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Our small back garden. The squash are moving into the cabbage area.

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We put in a whole two rows of sunflowers, some for seed and some decorative.

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The flower and herb garden.

Mexican Black Sweet Corn

Mexican Black Sweet Corn

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Cucumbers in foreground and the big squash is growing up our compost pile.

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Tomatoes and peppers.

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Miniature white cucumbers.

Snowman and his mother Fern

Snowman and his mother Fern

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Friday with little newborn “Mud”.

We had two single ram lambs born this week. Both were 12 pounds at birth and have a Texel father and the same Icelandic grandfather. They are also very different. “Snowman” born 4/14 was born on clean straw and received a little help coming out since I wanted to go to bed and Fern seemed to be at a standstill with some feet sticking out. Snowman’s mother, Fern is half Icelandic and the other half is longwool background. He has amazingly beautifully white curly fleece – almost glowing with opalescent whiteness. He really resembles his longwool heritage in wool quality, but has the basic Texel look. I am really eager to see how his wool looks as he grows.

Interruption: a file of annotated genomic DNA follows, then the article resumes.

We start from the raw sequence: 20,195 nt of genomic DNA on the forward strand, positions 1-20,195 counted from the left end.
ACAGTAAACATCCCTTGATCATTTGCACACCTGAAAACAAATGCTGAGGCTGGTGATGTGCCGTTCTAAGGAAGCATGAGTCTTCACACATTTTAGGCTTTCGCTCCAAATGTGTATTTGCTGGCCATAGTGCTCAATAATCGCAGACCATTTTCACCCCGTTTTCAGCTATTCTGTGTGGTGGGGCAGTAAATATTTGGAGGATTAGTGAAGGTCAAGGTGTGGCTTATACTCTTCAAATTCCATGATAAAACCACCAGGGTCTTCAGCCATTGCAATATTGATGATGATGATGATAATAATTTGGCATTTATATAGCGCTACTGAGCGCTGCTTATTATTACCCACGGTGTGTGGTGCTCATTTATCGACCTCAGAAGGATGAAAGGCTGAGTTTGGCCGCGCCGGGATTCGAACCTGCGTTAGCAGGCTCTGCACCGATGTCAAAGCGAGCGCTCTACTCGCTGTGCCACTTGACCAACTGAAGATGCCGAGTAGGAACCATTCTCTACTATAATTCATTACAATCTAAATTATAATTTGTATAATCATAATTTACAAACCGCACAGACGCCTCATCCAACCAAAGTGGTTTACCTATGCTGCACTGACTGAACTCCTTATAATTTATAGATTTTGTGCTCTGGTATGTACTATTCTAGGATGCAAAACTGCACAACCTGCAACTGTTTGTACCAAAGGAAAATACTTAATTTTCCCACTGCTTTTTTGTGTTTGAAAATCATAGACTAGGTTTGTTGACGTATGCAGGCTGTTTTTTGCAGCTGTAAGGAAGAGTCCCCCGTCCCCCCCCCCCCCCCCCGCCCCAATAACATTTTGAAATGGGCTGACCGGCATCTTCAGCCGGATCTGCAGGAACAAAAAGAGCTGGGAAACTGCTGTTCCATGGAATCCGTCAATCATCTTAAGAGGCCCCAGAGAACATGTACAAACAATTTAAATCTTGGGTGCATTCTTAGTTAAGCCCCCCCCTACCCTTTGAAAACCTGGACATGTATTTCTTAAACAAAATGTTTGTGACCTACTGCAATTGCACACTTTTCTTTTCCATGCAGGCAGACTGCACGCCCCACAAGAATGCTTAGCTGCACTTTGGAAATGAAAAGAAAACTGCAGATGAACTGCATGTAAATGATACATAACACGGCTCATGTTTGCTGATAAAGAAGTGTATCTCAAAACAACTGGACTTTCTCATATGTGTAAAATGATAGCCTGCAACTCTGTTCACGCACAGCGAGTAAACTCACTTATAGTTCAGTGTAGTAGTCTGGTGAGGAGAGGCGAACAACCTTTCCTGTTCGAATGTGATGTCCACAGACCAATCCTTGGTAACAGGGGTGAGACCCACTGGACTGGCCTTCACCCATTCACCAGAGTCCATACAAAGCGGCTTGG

“Mud” on the other hand, was born 4/16 outside next to our hay feeder and covered in ugly yellow stuff and mud. I saw him when I got home from work and carried him into the barn in my dry clean only pants very carefully.  His mother, Friday, following with loving concern. His wool is hairy looking and longish. Friday’s mother is 75% Texel and ¼ Finn and Friday grows a very long, Icelandic looking coat, but has a big build like her mother. Mud has the short tail and shaggy coat of the Icelandic, but the face, coloring and chunky build of a Texel.

Chicks are Here!

Chicks are Here!

We sent out some eggs to be hatched and they’re back. The mothers are mostly Black Copper Marans as well as a possible Black Australorpe, Splash Maran and a Cuckoo Maran. The father is a splash Maran, but we also have a Black Copper Maran who was with the hens for a while.